Presentation Title

An Optimization Method for Live/Dead Differentiation by PMA-qPCR Targeting HF183 in Environmental Water Matrices

Faculty Mentor

Dr. Phillip Gedalanga

Start Date

23-11-2019 10:00 AM

End Date

23-11-2019 10:45 AM

Location

51

Session

poster 3

Type of Presentation

Poster

Subject Area

biological_agricultural_sciences

Abstract

HF183 is a genetic marker within the 16s rRNA gene in Bacteroides dorei, an indicator of human fecal pollution in environmental waters. However, limitations of risk assessments include difficulty in differentiating the source of DNA from viable or non-viable cells. The objective of this study is to optimize a quantitative polymerase chain reaction (qPCR) method targeting HF183 for live and dead differentiation using propidium monoazide (PMA). PMA permeates damaged cell membranes and binds to double-stranded DNA, preventing DNA amplification during qPCR. The samples analyzed included B. dorei, Escherichia coli, and secondary clarifier effluent (SCE) wastewaters. To produce the non-viable condition, samples were killed at different times at 72ºC, 85ºC or 100ºC, or by autoclave at 121ºC and 15 psi for 15 min. Samples were directly treated on isopore filters or resuspended biomass at varying concentrations of PMA (10μM - 500μM), followed by LED or halogen light inactivation. Bacterial growth on R2A or sheep blood agar plates confirmed heat-kills. Heat kill was effective for B. dorei at 85ºC, but not for SCE, as bacterial growth would occur. Autoclaving successfully killed cells, but destroyed DNA and led to inaccurate qPCR results. PMA treatment on SCE samples was more effective on filters than resuspension due to a greater decrease in cell abundance in the non-viable condition, a 28.2-fold difference compared to an 8.2-fold difference, respectively. LED light had a 50-fold difference in abundance with the addition of PMA in non-viable cells of E. coli (halogen light was 17.6-fold). Lastly, efficient PMA treatments utilized less than 100 μM PMA. This study supports PMA-qPCR targeting HF183 as a plausible method for detecting human fecal pollution in environmental waters. Additionally, organizations could utilize this method to improve wastewater treatment. On-going research will explore alternative methods to destroy cells without denaturing DNA in SCE samples.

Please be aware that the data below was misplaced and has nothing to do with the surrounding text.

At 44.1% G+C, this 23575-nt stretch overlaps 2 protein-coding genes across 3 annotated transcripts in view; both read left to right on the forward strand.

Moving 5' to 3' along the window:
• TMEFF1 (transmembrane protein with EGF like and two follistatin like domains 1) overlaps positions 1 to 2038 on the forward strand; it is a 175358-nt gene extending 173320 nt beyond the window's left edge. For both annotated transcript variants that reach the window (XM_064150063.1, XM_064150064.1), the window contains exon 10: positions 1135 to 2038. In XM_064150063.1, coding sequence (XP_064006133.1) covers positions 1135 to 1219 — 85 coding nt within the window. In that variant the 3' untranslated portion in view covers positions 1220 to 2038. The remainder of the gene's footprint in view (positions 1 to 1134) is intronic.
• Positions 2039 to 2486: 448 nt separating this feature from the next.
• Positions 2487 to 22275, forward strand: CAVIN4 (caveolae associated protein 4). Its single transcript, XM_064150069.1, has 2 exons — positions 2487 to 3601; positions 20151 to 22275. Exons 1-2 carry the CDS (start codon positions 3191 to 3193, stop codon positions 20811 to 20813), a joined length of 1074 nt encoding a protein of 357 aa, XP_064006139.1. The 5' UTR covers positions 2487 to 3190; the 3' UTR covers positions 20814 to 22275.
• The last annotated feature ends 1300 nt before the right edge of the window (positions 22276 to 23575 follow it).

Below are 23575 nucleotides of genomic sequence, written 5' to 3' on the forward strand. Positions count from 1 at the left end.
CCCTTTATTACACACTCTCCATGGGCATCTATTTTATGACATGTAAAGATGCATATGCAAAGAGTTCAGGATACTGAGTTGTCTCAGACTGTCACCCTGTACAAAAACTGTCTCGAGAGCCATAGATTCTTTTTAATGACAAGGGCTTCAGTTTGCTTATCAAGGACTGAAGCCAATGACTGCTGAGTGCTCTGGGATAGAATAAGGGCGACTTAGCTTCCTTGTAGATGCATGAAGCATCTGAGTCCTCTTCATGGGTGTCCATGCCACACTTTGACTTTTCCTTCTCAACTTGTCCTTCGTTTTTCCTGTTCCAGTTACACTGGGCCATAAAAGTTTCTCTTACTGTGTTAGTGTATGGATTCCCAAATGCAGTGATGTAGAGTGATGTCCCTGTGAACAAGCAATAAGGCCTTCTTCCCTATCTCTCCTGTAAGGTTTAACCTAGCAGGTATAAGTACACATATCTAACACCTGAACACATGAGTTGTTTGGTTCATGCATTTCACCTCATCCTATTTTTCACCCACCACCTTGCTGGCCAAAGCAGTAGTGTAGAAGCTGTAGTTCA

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Nov 23rd, 10:00 AM Nov 23rd, 10:45 AM

An Optimization Method for Live/Dead Differentiation by PMA-qPCR Targeting HF183 in Environmental Water Matrices

51

HF183 is a genetic marker within the 16s rRNA gene in Bacteroides dorei, an indicator of human fecal pollution in environmental waters. However, limitations of risk assessments include difficulty in differentiating the source of DNA from viable or non-viable cells. The objective of this study is to optimize a quantitative polymerase chain reaction (qPCR) method targeting HF183 for live and dead differentiation using propidium monoazide (PMA). PMA permeates damaged cell membranes and binds to double-stranded DNA, preventing DNA amplification during qPCR. The samples analyzed included B. dorei, Escherichia coli, and secondary clarifier effluent (SCE) wastewaters. To produce the non-viable condition, samples were killed at different times at 72ºC, 85ºC or 100ºC, or by autoclave at 121ºC and 15 psi for 15 min. Samples were directly treated on isopore filters or resuspended biomass at varying concentrations of PMA (10μM - 500μM), followed by LED or halogen light inactivation. Bacterial growth on R2A or sheep blood agar plates confirmed heat-kills. Heat kill was effective for B. dorei at 85ºC, but not for SCE, as bacterial growth would occur. Autoclaving successfully killed cells, but destroyed DNA and led to inaccurate qPCR results. PMA treatment on SCE samples was more effective on filters than resuspension due to a greater decrease in cell abundance in the non-viable condition, a 28.2-fold difference compared to an 8.2-fold difference, respectively. LED light had a 50-fold difference in abundance with the addition of PMA in non-viable cells of E. coli (halogen light was 17.6-fold). Lastly, efficient PMA treatments utilized less than 100 μM PMA. This study supports PMA-qPCR targeting HF183 as a plausible method for detecting human fecal pollution in environmental waters. Additionally, organizations could utilize this method to improve wastewater treatment. On-going research will explore alternative methods to destroy cells without denaturing DNA in SCE samples.